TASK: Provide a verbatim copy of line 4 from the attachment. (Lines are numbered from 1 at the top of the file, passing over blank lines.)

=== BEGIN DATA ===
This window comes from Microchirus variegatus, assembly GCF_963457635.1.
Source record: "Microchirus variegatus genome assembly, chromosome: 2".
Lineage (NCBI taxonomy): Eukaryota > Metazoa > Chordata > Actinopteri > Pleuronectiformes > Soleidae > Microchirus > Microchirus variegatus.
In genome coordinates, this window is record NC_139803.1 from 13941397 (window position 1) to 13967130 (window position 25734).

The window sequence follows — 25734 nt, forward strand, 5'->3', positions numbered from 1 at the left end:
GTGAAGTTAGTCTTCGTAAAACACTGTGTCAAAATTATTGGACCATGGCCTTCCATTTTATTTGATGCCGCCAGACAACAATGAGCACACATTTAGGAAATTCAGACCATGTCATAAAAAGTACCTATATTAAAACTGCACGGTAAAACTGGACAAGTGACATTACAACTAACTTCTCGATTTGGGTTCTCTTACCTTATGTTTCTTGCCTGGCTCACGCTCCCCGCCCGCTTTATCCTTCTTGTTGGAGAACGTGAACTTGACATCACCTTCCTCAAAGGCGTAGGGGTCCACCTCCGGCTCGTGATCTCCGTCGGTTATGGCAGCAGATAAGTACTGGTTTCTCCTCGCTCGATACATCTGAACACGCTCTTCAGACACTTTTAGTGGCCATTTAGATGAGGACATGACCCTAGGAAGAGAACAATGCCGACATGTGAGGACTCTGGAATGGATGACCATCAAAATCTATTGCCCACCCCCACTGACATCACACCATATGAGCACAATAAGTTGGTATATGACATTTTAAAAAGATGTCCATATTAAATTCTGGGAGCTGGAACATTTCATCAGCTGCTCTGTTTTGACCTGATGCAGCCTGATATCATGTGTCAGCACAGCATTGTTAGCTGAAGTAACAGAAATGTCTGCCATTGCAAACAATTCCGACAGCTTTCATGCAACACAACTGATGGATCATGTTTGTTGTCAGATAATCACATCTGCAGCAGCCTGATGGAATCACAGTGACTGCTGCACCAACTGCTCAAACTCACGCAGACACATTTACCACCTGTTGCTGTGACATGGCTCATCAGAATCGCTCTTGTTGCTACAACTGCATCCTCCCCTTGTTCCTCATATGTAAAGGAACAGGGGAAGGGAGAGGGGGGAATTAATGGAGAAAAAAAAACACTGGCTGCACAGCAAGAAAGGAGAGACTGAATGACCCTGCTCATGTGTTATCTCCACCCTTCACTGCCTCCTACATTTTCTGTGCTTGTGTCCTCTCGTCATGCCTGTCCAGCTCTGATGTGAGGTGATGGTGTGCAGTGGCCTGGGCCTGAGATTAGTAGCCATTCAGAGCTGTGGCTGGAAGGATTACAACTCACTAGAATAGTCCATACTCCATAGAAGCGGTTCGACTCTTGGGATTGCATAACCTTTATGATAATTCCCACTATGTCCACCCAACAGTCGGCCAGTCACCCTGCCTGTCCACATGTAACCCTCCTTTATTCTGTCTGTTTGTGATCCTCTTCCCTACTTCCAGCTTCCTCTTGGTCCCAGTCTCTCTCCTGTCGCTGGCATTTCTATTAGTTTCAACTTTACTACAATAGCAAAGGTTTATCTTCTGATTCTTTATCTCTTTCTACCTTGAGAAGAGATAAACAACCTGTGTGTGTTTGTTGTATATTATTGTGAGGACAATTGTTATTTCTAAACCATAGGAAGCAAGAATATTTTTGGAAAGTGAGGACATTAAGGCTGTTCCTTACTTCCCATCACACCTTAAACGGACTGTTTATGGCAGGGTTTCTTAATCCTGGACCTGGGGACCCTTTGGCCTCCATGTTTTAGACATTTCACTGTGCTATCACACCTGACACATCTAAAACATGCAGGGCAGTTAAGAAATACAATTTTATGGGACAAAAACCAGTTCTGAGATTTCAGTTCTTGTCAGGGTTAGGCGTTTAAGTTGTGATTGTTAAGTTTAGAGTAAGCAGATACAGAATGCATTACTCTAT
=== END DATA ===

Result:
In genome coordinates, this window is record NC_139803.1 from 13941397 (window position 1) to 13967130 (window position 25734).